The Federal Election Commission (FEC) on Tuesday announced that it has denied a request by Rep. Eric Swalwell (D-Ca.) to use campaign funds to pay for childcare expenses when he travels to support other Democratic campaigns and at the request of foreign governments and entities.
In a statement, the FEC said that it approved a tally vote on Monday, upholding a previous ruling that campaign funds may only be used to pay for overnight childcare expenses when he travels for his own campaign and his spouse is not available to care for their young children.
“The Commission did not approve a response by the required four affirmative votes as to whether Congressman Swalwell may use campaign funds to pay childcare expenses incurred when he travels for other campaigns or at the request of foreign governments or other entities,” the FEC said (pdf).
Swalwell for Congress counsel Rebecca J. Olson on May 26 made the request, saying the congressman often travels to help other Democrats get elected and at the invitation of foreign governments and entities.
Olsen noted that Swalwell received “many invitations” from foreign governments and entities due to his “well-known status” as a congressman.
“To provide for care for the children, on some occasions the Swalwell family have enlisted the support of a night nanny, when both are unavailable to care for the children,” Olsen told the FEC in a letter (pdf).
She therefore asked if Swalwell’s campaign could pay for a night nanny to care for their three young children, who are “all still in diapers,” when they travel abroad at the invitation of foreign governments and when campaigning for other Democratic candidates.
Olsen said that Swalwell, as both a congressman and candidate for reelection, was a “prolific fundraiser for other democratic candidates,” which meant that he “often is expected to travel and be away from home.”
FEC Response, Scrutiny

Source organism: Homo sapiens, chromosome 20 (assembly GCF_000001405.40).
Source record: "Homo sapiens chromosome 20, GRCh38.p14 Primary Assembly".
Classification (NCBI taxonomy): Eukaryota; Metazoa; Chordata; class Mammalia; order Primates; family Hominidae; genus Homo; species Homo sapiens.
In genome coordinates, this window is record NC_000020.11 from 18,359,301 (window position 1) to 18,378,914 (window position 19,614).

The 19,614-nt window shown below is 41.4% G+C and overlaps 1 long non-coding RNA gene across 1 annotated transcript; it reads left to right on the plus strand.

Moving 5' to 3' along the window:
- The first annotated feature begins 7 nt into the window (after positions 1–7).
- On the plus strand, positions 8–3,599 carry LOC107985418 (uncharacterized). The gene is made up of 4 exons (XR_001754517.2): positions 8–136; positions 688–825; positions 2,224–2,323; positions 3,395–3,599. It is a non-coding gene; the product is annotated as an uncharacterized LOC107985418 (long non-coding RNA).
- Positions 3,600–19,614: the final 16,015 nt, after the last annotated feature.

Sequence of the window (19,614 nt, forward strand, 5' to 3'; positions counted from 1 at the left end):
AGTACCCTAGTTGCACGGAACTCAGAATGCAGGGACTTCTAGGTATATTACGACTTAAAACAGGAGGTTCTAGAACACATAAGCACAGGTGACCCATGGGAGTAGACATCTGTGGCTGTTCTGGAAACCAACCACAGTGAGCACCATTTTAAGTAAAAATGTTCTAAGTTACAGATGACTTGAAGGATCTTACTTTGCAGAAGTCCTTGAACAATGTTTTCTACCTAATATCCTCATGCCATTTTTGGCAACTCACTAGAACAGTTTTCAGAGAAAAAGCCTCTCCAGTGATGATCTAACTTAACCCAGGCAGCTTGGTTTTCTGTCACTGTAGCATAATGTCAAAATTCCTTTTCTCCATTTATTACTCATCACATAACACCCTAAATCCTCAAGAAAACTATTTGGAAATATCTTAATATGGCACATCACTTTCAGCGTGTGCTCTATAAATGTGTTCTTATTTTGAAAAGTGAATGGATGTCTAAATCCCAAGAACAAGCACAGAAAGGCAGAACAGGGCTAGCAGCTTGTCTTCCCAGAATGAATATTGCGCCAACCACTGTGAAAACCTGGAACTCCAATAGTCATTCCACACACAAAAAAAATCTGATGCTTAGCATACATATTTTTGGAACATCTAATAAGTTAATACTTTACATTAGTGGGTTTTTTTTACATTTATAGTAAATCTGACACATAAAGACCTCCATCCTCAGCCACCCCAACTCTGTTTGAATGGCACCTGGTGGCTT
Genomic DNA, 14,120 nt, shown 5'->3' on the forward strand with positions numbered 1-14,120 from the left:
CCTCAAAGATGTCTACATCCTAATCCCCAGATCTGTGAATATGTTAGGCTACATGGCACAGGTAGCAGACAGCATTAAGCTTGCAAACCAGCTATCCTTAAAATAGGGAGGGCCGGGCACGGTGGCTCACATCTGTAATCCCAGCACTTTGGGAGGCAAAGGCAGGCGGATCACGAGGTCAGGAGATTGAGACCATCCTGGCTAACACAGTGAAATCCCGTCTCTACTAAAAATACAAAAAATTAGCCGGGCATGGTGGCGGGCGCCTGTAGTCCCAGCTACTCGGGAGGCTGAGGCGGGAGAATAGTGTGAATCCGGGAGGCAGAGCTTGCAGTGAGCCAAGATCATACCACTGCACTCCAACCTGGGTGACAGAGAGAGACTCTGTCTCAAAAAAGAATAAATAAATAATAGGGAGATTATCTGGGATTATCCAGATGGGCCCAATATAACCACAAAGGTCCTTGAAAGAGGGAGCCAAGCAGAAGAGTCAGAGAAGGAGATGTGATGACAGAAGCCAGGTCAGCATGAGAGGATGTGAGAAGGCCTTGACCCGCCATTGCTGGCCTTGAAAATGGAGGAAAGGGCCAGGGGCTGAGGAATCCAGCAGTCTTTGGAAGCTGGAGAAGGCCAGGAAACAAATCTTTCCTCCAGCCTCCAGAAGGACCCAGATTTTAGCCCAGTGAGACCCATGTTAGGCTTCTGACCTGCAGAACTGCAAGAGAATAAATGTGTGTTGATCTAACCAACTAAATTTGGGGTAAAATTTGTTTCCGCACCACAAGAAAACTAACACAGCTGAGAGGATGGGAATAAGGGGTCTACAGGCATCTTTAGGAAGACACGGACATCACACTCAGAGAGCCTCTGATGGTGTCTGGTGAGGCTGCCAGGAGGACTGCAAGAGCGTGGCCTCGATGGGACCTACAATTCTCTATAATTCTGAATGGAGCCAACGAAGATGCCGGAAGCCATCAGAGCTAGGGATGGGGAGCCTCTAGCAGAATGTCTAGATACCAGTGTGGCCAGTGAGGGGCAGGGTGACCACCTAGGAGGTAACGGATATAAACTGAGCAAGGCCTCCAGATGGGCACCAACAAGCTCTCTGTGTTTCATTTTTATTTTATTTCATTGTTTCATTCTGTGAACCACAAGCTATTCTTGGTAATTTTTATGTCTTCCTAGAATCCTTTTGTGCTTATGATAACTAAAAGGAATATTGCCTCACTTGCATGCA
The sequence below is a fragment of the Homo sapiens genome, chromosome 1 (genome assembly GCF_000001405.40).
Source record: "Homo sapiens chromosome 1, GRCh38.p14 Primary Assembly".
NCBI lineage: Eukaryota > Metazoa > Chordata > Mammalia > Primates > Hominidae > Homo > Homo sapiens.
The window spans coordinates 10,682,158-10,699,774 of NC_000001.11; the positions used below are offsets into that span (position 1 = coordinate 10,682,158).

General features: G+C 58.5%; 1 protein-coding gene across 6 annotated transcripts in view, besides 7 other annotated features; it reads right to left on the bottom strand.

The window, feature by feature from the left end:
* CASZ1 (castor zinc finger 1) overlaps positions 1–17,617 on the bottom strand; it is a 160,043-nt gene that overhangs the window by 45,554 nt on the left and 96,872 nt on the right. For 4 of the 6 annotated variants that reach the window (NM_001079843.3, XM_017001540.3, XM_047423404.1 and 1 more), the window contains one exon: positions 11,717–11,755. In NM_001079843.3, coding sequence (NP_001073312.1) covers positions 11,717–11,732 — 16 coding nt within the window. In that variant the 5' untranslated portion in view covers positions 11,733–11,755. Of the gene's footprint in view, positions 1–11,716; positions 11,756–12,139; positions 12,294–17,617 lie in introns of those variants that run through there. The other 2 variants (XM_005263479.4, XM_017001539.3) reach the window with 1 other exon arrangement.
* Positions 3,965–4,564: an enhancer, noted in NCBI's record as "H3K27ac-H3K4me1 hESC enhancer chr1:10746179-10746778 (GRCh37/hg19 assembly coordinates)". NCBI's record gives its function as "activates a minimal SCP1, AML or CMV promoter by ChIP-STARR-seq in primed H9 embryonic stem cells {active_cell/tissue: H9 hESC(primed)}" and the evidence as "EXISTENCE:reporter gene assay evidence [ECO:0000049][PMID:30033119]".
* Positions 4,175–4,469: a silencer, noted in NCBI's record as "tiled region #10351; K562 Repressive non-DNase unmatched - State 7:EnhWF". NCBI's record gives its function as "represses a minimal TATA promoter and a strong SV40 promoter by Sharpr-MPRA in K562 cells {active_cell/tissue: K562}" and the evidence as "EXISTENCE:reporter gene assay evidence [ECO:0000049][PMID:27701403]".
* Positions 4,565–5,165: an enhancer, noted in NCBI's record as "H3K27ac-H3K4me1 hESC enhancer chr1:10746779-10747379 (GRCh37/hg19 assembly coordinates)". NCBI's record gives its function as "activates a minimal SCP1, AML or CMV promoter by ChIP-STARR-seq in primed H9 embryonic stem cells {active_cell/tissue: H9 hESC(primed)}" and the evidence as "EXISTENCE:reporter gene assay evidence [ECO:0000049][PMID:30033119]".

The FEC’s advisory opinion did not provide a specific opinion in denying the request pertaining to travel at the request of foreign governments, noting that the rules of the House related to such travel was not within the FEC’s jurisdiction.
The Commission told the Swalwell for Congress counsel that campaign funds can only be used for “authorized expenditures in connection with the campaign for Federal office of the candidate or individual,” “for ordinary and necessary expenses incurred in connection with duties of the individual as a holder of Federal office,” and “for any other lawful purpose” that does not constitute conversion of campaign funds to “personal use.”
The “personal use” of campaign funds is defined as to “fulfill any commitment, obligation, or expense of a person that would exist irrespective of the candidate’s election campaign” or duties as a federal officeholder, the FEC said.
Swalwell’s campaign finances have come under scrutiny, with reports citing FEC filings detailing over $62,000 spent between April 1 and May 18 on “travel expenses” related to flights, Ubers, Lyfts, luxury chauffeured transportation, and hotels in the United States and France, NY Post reported.
He also previously came under scrutiny for his campaign finances during his 2020 presidential bid, spending thousands of dollars on alcohol and limousine services, according to filings.
The Democratic congressman also courted controversy over his past ties to an alleged Chinese Communist Party spy, known as Fang Fang or Christine Fang.
A report by Axios in December 2020 claimed that Fang built up an extensive network of contacts with up-and-coming politicians in the San Francisco Bay Area, including Swalwell. The report said Swalwell cut ties with the alleged spy after investigators gave him a “defensive briefing.”